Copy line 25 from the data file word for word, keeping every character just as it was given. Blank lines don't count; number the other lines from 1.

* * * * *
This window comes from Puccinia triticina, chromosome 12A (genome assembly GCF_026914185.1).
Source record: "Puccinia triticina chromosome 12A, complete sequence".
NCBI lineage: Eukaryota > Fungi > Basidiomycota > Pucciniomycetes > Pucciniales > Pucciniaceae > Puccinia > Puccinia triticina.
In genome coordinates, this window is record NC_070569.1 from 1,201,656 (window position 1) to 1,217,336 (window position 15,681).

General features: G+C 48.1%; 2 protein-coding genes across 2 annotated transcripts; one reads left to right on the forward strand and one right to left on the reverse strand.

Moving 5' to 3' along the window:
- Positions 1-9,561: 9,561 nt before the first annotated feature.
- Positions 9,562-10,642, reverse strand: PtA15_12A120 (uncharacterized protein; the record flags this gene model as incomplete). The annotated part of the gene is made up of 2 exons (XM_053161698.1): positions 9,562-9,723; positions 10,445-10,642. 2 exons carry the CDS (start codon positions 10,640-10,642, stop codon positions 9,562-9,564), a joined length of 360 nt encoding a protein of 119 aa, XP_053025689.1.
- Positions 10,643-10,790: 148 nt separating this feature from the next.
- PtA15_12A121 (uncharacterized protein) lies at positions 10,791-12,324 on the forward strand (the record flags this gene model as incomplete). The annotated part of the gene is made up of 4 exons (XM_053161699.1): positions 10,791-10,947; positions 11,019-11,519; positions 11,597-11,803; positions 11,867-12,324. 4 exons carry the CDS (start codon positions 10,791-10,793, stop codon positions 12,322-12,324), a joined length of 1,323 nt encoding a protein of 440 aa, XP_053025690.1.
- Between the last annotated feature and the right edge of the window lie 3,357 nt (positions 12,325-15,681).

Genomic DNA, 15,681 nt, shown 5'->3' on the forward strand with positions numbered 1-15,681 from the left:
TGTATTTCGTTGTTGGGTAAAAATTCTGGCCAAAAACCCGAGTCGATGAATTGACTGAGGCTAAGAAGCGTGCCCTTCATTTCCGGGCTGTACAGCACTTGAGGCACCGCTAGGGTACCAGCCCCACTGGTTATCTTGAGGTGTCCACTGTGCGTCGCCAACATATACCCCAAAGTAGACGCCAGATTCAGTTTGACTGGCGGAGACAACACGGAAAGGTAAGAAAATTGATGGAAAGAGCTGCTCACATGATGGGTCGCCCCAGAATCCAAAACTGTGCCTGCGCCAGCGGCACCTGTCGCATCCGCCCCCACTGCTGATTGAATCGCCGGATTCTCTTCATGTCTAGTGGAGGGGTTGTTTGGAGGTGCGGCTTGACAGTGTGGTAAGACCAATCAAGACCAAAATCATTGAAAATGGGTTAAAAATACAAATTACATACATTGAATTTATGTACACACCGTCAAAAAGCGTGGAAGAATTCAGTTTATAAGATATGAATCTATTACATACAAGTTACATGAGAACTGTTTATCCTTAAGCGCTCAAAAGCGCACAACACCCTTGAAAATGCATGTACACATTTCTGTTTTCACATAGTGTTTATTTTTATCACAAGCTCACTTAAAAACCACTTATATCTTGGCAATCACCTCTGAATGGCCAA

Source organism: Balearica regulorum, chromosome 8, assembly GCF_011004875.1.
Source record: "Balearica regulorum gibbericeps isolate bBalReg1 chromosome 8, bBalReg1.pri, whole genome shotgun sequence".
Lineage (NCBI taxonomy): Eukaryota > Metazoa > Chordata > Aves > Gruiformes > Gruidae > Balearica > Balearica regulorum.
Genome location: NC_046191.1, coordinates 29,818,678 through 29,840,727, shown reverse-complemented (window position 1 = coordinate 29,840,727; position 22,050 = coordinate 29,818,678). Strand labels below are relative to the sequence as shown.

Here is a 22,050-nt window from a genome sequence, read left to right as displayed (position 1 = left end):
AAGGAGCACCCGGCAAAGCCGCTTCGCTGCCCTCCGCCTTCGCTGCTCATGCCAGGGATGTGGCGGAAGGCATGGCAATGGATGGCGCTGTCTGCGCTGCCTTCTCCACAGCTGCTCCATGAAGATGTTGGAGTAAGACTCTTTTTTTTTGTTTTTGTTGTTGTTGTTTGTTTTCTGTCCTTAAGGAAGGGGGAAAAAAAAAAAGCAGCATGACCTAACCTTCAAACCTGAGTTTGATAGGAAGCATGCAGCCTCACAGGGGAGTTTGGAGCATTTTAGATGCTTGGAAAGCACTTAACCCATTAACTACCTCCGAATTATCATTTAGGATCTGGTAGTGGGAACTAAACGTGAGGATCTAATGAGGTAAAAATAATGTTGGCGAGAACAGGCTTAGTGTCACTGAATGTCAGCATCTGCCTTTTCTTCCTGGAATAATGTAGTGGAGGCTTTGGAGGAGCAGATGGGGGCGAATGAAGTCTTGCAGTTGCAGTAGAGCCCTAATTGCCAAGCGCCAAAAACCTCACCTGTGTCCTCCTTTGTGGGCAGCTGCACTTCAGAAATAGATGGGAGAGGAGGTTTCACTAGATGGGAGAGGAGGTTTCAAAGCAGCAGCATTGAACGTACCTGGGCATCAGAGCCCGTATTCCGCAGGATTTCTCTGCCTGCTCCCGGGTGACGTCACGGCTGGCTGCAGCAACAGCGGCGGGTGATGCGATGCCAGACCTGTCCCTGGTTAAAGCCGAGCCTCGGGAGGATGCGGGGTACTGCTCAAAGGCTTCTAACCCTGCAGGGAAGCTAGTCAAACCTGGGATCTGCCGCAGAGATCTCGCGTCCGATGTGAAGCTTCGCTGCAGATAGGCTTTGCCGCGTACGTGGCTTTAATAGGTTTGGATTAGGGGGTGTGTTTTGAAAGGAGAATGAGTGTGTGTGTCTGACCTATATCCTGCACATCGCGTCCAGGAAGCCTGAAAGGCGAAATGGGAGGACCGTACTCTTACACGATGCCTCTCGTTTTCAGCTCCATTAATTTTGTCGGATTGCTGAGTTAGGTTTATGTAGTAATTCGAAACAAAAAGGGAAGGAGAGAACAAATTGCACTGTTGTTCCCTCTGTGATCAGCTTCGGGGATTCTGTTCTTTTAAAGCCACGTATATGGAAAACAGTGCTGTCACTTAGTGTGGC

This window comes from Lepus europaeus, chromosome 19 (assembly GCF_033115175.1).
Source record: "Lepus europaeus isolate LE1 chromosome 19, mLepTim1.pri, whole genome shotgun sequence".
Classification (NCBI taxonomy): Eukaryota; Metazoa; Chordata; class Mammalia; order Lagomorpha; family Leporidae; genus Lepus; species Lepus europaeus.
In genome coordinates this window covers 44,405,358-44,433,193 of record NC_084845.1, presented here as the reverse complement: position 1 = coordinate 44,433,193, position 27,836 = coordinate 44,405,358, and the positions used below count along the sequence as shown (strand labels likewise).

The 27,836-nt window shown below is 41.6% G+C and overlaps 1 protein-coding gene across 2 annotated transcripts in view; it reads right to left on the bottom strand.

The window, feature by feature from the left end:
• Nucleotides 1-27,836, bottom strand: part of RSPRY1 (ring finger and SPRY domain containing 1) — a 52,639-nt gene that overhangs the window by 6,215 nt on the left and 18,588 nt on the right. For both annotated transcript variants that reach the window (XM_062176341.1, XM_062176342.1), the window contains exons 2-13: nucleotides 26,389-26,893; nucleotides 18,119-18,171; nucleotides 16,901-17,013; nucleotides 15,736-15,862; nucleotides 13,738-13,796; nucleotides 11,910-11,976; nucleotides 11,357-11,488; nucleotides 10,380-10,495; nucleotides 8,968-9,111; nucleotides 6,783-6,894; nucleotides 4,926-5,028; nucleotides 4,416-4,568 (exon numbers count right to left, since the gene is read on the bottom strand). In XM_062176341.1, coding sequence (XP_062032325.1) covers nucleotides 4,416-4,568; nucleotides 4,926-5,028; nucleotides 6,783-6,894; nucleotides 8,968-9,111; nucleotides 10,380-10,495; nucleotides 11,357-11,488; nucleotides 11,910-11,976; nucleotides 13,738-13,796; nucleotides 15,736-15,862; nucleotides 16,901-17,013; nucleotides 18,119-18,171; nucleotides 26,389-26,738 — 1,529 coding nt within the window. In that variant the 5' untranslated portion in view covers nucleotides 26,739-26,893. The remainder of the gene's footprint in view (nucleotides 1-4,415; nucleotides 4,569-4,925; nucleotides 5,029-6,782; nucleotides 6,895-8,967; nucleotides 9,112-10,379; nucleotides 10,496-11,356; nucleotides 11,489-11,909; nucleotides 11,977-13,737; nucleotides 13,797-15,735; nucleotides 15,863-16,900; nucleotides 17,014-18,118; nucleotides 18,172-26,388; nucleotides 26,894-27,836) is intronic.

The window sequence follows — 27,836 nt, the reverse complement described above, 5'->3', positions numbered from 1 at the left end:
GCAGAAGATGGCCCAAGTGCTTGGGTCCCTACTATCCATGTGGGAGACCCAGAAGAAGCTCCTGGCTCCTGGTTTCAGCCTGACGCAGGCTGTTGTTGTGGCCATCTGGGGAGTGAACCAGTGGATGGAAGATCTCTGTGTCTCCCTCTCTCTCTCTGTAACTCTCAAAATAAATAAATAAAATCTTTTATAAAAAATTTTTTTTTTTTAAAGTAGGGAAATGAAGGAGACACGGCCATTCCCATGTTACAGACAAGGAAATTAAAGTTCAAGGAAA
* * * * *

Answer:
The window, feature by feature from the left end: